This also means they will continue eating at the wood inside your RV even if you move around a lot. Once they are inside, it is not easy to spot them because they do not need to build any shelter or mud tunnels.
In short, termites can be found in all States. Whether you are in Florida or California, they have an uncanny way of finding their way inside your RV.
Termites are serious pests of buildings, books, insulation and other important items. Getting rid of them can be confusing, however, #NandaAntipest is here to save your day. Contact us for affordable termite control services. pic.twitter.com/JTRZuHkiLp
— Nanda Antipest (@NandaAntipest) September 19, 2021
How Do I Keep Termites Out of my RV?
Commercial Termite Killer – This one is the easiest method. Put it in a sprayer and spray the termites, spray the trail, and also spray their mounds.
Termite Bait Stations – You can easily find termite baits online. They are said to be less destructive to the environment. They’re also not toxic and won’t poison children and pets that live inside the trailer.
But I also really like these termite-killing stakes from Amazon. Just hammer the stakes into the ground around the perimeter of your RV. The pop-up indicator lets you know of termite activity, but it also kills them in their tracks.
It’s got over 6,000 reviews and most are 5-stars!
Use Cardboard Boxes – Flaten out several cardboard boxes and lay them down. Then spray the cardboard boxes until they are soggy.
We are preparing a treat for the termites, a termite dinner if you will. Place the cardboard around any termite mounds. Now checkup on the cardboard boxes every few days, and you’ll see that they’re filled to the brim with termites.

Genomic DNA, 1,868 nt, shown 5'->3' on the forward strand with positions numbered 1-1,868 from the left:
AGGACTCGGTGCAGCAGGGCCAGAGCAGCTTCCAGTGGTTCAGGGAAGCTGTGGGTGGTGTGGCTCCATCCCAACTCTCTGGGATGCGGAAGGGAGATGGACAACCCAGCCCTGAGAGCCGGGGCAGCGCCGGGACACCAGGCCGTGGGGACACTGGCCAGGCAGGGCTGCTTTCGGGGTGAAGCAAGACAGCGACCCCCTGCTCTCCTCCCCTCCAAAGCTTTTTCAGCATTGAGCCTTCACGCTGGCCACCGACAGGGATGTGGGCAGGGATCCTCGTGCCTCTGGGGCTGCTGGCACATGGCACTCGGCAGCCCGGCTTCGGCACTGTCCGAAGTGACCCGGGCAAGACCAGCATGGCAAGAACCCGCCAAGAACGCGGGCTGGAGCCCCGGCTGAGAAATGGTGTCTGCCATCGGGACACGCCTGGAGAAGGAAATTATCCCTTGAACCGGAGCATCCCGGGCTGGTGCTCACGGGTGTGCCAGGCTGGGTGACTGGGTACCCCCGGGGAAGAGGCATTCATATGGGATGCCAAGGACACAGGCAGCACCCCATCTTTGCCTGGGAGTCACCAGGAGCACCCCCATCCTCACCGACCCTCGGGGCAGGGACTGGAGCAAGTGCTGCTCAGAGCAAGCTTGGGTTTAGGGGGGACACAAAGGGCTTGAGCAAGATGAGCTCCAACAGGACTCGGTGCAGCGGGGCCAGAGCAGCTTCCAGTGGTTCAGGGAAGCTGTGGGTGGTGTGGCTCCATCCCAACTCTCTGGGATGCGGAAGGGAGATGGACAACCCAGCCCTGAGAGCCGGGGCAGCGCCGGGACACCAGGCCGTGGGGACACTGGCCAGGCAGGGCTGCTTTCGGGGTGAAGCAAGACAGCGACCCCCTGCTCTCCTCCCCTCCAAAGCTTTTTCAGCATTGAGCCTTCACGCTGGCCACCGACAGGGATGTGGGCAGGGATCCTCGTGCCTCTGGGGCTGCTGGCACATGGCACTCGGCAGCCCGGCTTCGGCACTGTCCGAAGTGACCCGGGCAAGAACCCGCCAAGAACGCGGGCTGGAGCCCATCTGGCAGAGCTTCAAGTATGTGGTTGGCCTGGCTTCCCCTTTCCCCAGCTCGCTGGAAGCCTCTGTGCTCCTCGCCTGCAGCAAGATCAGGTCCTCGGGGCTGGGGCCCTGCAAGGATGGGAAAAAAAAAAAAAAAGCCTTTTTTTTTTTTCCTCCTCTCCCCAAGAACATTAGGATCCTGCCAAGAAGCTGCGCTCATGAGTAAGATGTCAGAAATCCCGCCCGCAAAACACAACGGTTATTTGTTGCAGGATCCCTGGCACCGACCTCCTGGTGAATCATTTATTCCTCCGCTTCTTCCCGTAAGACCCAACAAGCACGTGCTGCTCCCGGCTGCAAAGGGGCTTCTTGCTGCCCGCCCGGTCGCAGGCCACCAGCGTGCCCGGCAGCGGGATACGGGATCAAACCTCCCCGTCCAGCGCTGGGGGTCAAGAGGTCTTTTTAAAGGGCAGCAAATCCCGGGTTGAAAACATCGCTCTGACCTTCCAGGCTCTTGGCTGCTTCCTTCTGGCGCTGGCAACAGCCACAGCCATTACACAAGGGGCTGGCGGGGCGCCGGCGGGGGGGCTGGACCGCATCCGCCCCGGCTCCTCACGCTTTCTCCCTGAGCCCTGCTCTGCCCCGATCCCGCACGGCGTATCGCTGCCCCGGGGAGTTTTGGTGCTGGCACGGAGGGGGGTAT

You can now burn the cardboard boxes along with the termites. This won’t completely eradicate the problem but will surely decrease the local termite population.
Boric Acid and Propylene Glycol – You can easily get these substances from your local hardware store. Mix both of these and apply them to any wood near the infestation. Propylene glycol will carry the boric acid inside the wood. Boric acid will then clamp down on termites’ legs. This will end up killing them eventually.
I still recommend that you call in a professional to do the job for you. They are not that expensive, especially when you consider the financial damage termites can rack up.
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— BugsBGone (@BugsBGone_Pest) October 25, 2021
How To Get Rid of Termites in an RV
The first step you can take is to identify the type of termites you have. You can find documentation online, but the easiest way is to get some termites that you’ve seen in or around your RV and take them to your local agricultural office.
These guys are the experts in identifying what kind of termites you have. Once you have sufficiently identified what kind is eating up your walls and/or furniture inside the RV, you can take other steps.
In the case of subterranean termites, you can try to handle them yourself, and there is no need to call an exterminator.
This is because they have a need to be connected to their colony in the soil. If you simply move the RV, this contact will be severed, and no more termites will enter the RV.
If you’re worried about the remaining termites inside the RV, they will simply die out.
If moving isn’t an option, you can call in a professional to treat the soil around the RV, which can take a couple of hours to do. They can get rid of termites from a motorhome or a travel trailer too.